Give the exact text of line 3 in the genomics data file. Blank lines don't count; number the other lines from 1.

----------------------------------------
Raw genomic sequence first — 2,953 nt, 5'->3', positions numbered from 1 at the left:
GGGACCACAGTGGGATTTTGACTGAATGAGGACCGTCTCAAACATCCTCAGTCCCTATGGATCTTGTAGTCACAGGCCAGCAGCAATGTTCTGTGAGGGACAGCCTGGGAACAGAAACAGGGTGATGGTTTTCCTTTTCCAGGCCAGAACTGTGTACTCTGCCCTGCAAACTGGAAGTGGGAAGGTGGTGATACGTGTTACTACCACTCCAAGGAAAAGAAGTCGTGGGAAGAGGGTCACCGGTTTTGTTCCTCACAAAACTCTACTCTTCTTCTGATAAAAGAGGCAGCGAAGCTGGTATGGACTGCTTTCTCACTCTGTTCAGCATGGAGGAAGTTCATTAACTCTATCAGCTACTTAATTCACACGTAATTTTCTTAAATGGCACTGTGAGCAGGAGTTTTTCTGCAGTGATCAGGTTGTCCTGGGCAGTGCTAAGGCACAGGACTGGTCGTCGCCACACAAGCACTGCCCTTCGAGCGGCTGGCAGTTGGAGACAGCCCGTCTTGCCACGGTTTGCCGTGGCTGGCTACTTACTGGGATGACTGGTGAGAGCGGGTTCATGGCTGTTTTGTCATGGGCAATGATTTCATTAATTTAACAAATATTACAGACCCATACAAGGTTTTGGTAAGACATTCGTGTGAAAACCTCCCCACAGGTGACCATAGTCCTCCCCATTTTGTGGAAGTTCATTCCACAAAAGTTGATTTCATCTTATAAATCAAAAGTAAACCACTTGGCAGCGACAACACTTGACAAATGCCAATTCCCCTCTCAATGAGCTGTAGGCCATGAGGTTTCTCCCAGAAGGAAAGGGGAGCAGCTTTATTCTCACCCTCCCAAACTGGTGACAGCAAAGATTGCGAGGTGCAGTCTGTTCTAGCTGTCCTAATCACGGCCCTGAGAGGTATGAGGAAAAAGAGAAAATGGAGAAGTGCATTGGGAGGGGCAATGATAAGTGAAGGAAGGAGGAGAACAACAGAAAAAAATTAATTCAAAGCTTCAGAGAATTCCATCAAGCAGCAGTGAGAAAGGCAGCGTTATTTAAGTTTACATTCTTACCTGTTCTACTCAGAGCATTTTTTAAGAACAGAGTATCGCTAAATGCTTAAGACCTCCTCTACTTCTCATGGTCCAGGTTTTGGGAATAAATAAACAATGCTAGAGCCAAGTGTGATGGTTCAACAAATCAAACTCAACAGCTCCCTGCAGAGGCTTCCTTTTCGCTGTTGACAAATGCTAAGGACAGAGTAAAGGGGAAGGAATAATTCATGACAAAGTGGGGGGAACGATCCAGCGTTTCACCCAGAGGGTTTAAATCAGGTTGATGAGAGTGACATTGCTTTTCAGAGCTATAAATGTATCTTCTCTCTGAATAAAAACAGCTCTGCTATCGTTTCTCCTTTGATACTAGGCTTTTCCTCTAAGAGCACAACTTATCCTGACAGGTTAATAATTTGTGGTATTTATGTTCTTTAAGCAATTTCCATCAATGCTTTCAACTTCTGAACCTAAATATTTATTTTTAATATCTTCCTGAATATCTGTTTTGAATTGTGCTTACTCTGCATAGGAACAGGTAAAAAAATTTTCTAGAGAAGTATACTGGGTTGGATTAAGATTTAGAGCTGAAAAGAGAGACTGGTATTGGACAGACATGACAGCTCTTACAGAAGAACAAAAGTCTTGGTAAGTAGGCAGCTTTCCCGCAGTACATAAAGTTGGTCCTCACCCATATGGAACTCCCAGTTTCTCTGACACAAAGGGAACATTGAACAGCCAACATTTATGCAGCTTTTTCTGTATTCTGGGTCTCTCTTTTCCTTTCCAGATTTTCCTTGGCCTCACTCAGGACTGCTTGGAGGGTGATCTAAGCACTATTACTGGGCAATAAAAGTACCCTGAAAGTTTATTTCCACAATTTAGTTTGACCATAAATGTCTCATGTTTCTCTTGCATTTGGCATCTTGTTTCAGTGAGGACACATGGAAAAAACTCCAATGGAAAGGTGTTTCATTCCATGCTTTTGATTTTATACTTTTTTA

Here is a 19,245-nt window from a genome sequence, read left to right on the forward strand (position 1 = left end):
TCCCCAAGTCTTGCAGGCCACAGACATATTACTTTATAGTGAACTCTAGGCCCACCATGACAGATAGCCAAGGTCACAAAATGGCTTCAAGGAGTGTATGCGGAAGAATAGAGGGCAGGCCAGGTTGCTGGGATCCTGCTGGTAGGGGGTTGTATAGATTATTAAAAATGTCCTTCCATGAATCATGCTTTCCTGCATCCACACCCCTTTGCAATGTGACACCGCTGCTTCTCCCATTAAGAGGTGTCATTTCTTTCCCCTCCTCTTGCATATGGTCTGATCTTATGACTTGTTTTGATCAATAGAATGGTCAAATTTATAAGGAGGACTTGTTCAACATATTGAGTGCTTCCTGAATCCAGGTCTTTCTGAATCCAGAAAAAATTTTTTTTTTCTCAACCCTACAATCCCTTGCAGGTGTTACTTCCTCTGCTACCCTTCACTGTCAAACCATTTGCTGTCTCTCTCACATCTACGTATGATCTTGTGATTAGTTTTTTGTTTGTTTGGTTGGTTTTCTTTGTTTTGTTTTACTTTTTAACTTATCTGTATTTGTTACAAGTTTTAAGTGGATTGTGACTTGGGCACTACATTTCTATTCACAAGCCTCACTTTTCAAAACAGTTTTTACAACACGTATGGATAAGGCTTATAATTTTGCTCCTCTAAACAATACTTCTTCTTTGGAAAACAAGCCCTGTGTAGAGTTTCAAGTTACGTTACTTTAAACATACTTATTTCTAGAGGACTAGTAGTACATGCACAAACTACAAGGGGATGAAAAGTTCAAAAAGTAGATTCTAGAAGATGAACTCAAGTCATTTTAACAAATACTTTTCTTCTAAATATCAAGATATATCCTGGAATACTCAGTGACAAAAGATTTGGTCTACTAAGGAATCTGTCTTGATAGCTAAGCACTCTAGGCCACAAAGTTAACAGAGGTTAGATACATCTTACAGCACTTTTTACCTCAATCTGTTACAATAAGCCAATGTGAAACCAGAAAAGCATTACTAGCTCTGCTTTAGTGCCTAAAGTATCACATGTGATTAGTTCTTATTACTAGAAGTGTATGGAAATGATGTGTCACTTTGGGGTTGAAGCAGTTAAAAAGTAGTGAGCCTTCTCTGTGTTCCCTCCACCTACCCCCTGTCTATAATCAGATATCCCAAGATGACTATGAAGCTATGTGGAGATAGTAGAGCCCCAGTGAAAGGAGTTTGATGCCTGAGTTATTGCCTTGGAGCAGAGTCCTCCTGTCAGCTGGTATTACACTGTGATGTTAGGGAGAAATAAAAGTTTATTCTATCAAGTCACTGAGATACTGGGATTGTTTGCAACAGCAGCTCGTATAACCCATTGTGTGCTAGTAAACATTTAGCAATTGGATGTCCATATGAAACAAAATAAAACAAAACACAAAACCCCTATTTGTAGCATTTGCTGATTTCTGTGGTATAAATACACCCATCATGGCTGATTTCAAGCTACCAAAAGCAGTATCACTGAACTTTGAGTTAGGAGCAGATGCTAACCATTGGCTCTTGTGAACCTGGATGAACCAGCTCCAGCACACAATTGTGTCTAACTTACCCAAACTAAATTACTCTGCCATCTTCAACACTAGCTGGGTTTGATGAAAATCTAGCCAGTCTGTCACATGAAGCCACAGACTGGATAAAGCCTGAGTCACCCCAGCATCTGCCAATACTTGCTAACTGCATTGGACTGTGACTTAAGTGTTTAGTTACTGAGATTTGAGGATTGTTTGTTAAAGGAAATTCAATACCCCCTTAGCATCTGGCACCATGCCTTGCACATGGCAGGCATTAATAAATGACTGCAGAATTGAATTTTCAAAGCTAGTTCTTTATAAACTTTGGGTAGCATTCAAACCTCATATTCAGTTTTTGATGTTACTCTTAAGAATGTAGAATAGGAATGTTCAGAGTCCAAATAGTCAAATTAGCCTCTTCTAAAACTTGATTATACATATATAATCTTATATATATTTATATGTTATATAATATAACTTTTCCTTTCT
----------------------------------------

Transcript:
Here is a 19,245-nt window from a genome sequence, read left to right on the forward strand (position 1 = left end):